But, about half the time, they said, the annual yield would likely be zero. Factor into that a recent climate study showing that, as the region continues to warm, the Gila’s annual flows will average 8 percent less than between 1951 and 2012.

All those facts seem daunting, and yet all indications currently point to the state choosing diversion over conservation and efficiency.

Paskus, in her article, had hoped for the former, writing:

Using water more efficiently, conserving what we have – I hope we’re wise enough to try that first.

In November, the ISC voted to build a diversion, and did decide to send some funding toward conservation as well.

In the interim, however, retired ISC director Gaume filed a lawsuit alleging violation of the Open Meetings Act. Hume called it a “brazen attempt to win the game by stopping it on a technicality until the clock ran out. When the court didn’t go along, the ISC sought costs from Gaume.”

As Hume pointed out, the Journal ran an opinion column by Journal writer John Fleck “making clear that he thought Gaume’s claim might have merit and the ISAC move was designed to stop citizens from seeking redress . . .” Subsequently, the Journal “piled on, as Hume put it, ” with its editorial, “Stream commission’s suit a slap to transparency (Jan. 10).”

Hume makes it clear he does not think Gaume’s claim had merit, pointing out that many major policy decisions are formulated in subcommittee for action by the parent body, and that subcommittees are not subject to open meetings notice laws.

Not everyone agrees with Hume’s assessment, however, as one commenter wrote below Hume’s column posted at

. . .I believe that the present Journal editor correctly interpreted the ISC’s counter-suit as a punitive measure against Norm Gaume. I’d suggest that the agency willfully exaggerates the effects of postponing their meeting and incurs greater costs by pursuing a slap suit against a private citizen at public expense.

Hume does make a salient point in saying that the lawsuit took up valuable newspaper real estate that could have been devoted to the core issues facing the state in terms of the Gila. But that is the nature of news: The suit was filed and its unfolding merited coverage. The only flexibility here was in devoting the extra space to an editorial after the topic had been covered by Fleck.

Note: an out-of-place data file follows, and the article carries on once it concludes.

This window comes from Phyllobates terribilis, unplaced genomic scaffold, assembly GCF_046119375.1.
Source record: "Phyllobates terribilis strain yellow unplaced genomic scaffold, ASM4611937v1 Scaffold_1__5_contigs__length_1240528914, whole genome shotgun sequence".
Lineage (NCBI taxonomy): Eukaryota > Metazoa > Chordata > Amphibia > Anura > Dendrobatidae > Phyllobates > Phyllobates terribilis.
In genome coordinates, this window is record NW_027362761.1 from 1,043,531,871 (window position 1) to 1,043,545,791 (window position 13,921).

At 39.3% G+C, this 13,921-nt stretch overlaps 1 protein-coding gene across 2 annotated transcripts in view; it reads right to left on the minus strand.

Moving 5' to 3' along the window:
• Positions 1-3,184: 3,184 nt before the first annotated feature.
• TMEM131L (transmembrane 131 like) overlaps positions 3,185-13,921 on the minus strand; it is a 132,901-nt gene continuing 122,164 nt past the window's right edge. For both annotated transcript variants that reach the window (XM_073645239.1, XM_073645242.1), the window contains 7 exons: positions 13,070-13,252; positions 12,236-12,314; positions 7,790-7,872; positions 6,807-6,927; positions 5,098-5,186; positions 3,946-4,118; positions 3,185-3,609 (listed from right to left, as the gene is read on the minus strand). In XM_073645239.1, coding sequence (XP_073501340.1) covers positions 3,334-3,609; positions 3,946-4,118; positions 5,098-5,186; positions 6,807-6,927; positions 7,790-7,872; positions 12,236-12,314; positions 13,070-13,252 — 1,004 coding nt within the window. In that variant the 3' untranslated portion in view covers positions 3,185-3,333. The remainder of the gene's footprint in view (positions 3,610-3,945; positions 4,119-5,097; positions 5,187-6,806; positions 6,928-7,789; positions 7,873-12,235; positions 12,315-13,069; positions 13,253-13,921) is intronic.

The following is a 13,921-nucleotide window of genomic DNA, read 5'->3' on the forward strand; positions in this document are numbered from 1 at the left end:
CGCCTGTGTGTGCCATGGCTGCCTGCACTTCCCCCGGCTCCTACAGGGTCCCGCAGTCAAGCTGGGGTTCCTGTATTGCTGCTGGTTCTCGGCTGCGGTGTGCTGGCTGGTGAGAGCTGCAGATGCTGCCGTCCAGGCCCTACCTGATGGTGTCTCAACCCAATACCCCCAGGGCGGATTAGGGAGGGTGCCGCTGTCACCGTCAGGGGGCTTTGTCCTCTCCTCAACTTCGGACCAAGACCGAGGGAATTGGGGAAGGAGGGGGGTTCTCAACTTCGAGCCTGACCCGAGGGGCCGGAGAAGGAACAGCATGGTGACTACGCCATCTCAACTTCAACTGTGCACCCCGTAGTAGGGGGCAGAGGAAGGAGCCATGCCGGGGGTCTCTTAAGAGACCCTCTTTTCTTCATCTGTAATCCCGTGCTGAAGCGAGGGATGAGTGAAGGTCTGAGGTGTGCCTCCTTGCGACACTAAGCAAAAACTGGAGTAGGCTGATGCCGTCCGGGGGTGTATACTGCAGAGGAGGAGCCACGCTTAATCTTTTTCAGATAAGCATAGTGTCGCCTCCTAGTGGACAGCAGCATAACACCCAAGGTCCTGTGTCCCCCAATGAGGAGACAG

Which points up another vagary of having fewer staff members to cover such things as the Gila River. The Journal’s science writer, John Fleck, does a yeoman’s job covering water for the Journal, complemented by stories from other reporters, like Paskus’ freelance article that ran in the North. But the Journal does not have the staff it once had.

Hume wrote:

Of course, the Journal doesn’t know first-hand what has gone on over the years among the Gila subcommittee, the commission itself and environmentalists, because it only sends somebody to report on ISC meetings when someone tells them something controversial is coming up.

And in his closing salvo against the Journal’s coverage of the open meetings aspect of the case, Hume wrote:

This debate should have been focusing on the benefits of additional water balanced against the ecological consequences of harvesting that water. Instead, the real issue has been obscured by cynical pettifogging. The people of New Mexico deserve better from New Mexico’s leading news source.

Hume, for seven years my boss on the Journal editorial page, not only worked at the Journal four decades, but he developed an expertise on water issues, which is why he was tapped by Gov. Bill Richardson to serve as his adviser on that topic after Richardson took office. So, Hume understands how both the Journal and state government work, in addition to his knowledge about water.

Hence his unique insight into this 10-year process related to the Gila.

In the column, he also pointed out Journal inconsistency in criticizing former State Sen. Manny Aragon for representing private school bus companies in an action against a state agency, but expressing no concern that House Minority Leader Brian Egolf represented Gaume against the ISC.

(And leave it to Hume to casually insert into a column a term as illustratively colorful as “pettifogging.”)

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One Comment so far ↓

  • Susan Clair

    Excellent, informative article!
    I’d certainly hate to see the Gila River dammed.

    Thank you.